MAESTAS: Yeah. So, it’s, it’s very … quite interesting … you see a very distinct movement of people out of say … the manufacturing industry … or out of professional special … professional managerial occupations …
HEFFNER: Too much stress?
MAESTAS: Into … yeah, yeah, yeah … into service industries and professional … more professional support … administrative positions. Yeah. So I do think, I mean the service industry is, you know, one place where we do tend to find a lot of these sorts of jobs.
HEFFNER: When Jessie …
MAESTAS: It won’t be the only place though.
HEFFNER: When Jessie Gruman was here … she … I think you possibly saw us taping the program … she was talking about nurses, as you have talked about nurses and she was talking about all of us needing someone to lead us through and sit with us when we’re in the hospital.
Are you finding that in the health area and in the teaching area, in the do-good fields …
HEFFNER: … that un-retiring people are moving in those directions?
MAESTAS: Well, you know, I can’t speak specifically to that exact case from, from the data.
MAESTAS: However, you know, it is the, you know, an obvious great position or class of positions for people who want to re-enter the labor force. It’s an area where there’s tremendous need; there’s a shortage of … you know, we talked about the shortage … the nursing shortages … so there’s a shortage of labor.
But, you know, this … you know, there’s an increasing, increasing awareness, I guess, of the … and, you know, Jessie spoke to this, of how complex our medical care system is.
You know many people do need help navigating the system. And, I mean this is a great, a great example of, of, you know, of an opportunity that could … that older workers could kind of fulfill.
HEFFNER: Ironically, if I understand the situation correctly, that was one of the reasons that … there are many of us who thought that there would not be movement back into the workforce because we were going to have to stay home and take care our elderly parents and our younger children.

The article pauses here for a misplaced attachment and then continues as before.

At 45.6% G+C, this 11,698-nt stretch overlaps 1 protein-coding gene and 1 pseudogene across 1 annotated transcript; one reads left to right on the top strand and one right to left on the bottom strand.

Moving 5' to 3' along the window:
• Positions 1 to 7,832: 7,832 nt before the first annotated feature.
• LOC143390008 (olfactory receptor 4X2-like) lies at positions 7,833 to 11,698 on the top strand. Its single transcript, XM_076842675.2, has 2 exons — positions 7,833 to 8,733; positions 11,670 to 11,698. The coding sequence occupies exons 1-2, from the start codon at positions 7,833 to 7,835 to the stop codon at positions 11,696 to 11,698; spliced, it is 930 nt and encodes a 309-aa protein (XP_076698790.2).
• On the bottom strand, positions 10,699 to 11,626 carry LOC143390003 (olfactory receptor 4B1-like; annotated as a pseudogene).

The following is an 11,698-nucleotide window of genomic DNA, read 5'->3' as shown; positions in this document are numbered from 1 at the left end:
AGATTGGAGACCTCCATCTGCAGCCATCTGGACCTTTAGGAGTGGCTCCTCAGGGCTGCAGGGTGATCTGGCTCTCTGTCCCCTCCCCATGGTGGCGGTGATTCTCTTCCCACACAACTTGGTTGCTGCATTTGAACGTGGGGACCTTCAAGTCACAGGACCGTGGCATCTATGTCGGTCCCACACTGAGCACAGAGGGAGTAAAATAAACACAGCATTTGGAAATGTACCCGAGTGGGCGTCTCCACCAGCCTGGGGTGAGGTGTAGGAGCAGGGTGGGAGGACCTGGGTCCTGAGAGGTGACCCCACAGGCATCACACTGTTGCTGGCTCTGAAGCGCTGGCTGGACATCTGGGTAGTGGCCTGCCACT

MAESTAS: Yeah, right, yeah. That’s … I mean … that is … that’s a big concern. So, you know, we, we … yeah, we can … we’ve … you know we’ve talked about how the desire seems to be there, employers seem to be coming along and creating opportunities. All of it is lining up, just as one would hope.
Yet, you know … health … will our health hold up? That’s an open question. And care giving responsibilities are another open question.
HEFFNER: Not being paid for giving the care, but caring for our families.
MAESTAS: Caring for our families. That’s right. That’s right.
HEFFNER: That’s such an interesting conflict there.
MAESTAS: Yeah, yeah.
HEFFNER: We need the bucks to go into our economy …
HEFFNER: … by paying for these services.
HEFFNER: And yet people aren’t availing themselves of, of those opportunities because they have to take care of their own.
MAESTAS: Because that’s right. Right. That’s exactly right.
HEFFNER: And yet you seem wonderfully optimistic about the long-range tendencies.
MAESTAS: Yeah. Yeah. I am optimistic. I am and … yes. And you know, I mean … it’s, it’s … the way I see it is, is the forces that are at play here are really strong. Like these are not just little wavering trends that might, you know, turn around and take us back the other direction.
And sure there are challenges along the way and you know, the way in which we, you know, adapt to those challenges, you know, if we adapt well, you know, we’ll see even more employment at older ages.
If we don’t adapt so well, then it won’t be quite as rosy as we’re hoping. But, you know, my view is that this is where we’re, where we’re headed …
HEFFNER: That’s …
MAESTAS: … it’s just a matter of degree.
HEFFNER: I’ll take that view. It’s a very positive one and Nicole Maestas, thank you again for joining me on The Open Mind.
MAESTAS: Thank you. And thanks, too, to you in the audience. I hope you join us again next time. Meanwhile, as an old friend used to say, “Good night and good luck.”
And do visit the Open Mind Website at thirteen.org/openmind to reprise this program online right now or to draw upon our Archive of 1,500 or so other Open Mind and related programs. That’s thirteen.org/openmind.